What that essentially means is that online platforms for children under 13, like ours, must explicitly tell parents what data we collect from their learners, what happens to that data, and how they can access and/or delete that data. It is critical that Outschool provide parents with accurate information about what data their children share and what happens to that data so that parents can make informed decisions about whether their children can or should share their data.

Similarly, those requirements apply to any websites or learning management systems that Outschool educators use with learners under 13 during their classes. It’s critical that educators who use our platform are transparent and proactively flag in their class descriptions which external teaching resources they’ve selected. This is because we want to proactively tell parents what websites their children will access, and give parents the opportunity to assess whether they want to allow those websites to collect data from their children, as well as provide consent to such practices. We want to avoid the situation where an educator sends learners to a website and that website collects data from those learners and misuses it, without parent involvement.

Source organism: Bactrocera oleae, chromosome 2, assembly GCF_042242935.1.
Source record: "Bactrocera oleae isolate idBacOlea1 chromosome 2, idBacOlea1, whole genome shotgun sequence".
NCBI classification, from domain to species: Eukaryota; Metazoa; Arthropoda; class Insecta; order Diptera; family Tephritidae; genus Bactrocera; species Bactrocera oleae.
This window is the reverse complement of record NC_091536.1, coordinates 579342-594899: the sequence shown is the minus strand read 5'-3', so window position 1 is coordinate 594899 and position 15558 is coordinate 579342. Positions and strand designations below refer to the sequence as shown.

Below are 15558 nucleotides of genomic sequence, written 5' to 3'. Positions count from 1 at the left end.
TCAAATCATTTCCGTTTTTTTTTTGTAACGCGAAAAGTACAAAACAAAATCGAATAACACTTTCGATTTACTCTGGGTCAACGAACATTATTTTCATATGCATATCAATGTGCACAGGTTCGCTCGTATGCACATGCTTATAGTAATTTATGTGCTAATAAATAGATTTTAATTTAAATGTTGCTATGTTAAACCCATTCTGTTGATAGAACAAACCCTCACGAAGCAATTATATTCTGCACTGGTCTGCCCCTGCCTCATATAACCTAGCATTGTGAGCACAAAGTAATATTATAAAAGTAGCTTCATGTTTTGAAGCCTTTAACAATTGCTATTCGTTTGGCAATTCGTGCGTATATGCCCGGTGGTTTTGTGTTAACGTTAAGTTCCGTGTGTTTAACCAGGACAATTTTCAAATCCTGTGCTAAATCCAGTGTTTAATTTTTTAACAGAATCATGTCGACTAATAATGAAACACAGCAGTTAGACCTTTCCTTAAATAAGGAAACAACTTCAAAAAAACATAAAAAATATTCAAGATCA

We’ve therefore refined our processes in order to help educators pick enriching resources that are also approved for learners to use. Below is an explanation of how the class submission process works where an educator wants to use external teaching resources.

Policies for Using 3rd Party Tools

  • If you’re using an external website or LMS platform that your learners will be expected to visit, you must indicate what resources you’d like to use so that parents who enroll their children can make informed decisions about third-party platform use of their child’s data. Be sure to also add a parental guidance statement for each approved tool used in your class. Inform families of any relevant information, such as how the tool will be used and whether or not an account is required.